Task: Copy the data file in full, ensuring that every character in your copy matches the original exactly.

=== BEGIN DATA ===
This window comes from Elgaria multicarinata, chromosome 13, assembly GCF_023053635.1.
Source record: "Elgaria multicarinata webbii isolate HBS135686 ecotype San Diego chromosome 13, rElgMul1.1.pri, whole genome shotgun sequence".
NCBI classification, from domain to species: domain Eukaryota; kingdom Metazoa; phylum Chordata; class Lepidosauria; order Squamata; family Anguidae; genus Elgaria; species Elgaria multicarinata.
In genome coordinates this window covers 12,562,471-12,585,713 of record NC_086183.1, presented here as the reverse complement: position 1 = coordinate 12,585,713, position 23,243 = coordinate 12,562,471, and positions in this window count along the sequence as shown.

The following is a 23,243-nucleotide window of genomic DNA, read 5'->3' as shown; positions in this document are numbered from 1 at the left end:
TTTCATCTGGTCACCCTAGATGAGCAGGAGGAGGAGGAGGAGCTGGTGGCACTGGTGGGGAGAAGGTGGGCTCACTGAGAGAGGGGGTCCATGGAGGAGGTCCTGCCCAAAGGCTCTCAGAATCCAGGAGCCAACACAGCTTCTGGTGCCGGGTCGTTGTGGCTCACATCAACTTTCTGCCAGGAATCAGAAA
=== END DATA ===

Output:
This window comes from Elgaria multicarinata, chromosome 13, assembly GCF_023053635.1.
Source record: "Elgaria multicarinata webbii isolate HBS135686 ecotype San Diego chromosome 13, rElgMul1.1.pri, whole genome shotgun sequence".
NCBI classification, from domain to species: domain Eukaryota; kingdom Metazoa; phylum Chordata; class Lepidosauria; order Squamata; family Anguidae; genus Elgaria; species Elgaria multicarinata.
In genome coordinates this window covers 12,562,471-12,585,713 of record NC_086183.1, presented here as the reverse complement: position 1 = coordinate 12,585,713, position 23,243 = coordinate 12,562,471, and positions in this window count along the sequence as shown.

The following is a 23,243-nucleotide window of genomic DNA, read 5'->3' as shown; positions in this document are numbered from 1 at the left end:
TTTCATCTGGTCACCCTAGATGAGCAGGAGGAGGAGGAGGAGCTGGTGGCACTGGTGGGGAGAAGGTGGGCTCACTGAGAGAGGGGGTCCATGGAGGAGGTCCTGCCCAAAGGCTCTCAGAATCCAGGAGCCAACACAGCTTCTGGTGCCGGGTCGTTGTGGCTCACATCAACTTTCTGCCAGGAATCAGAAA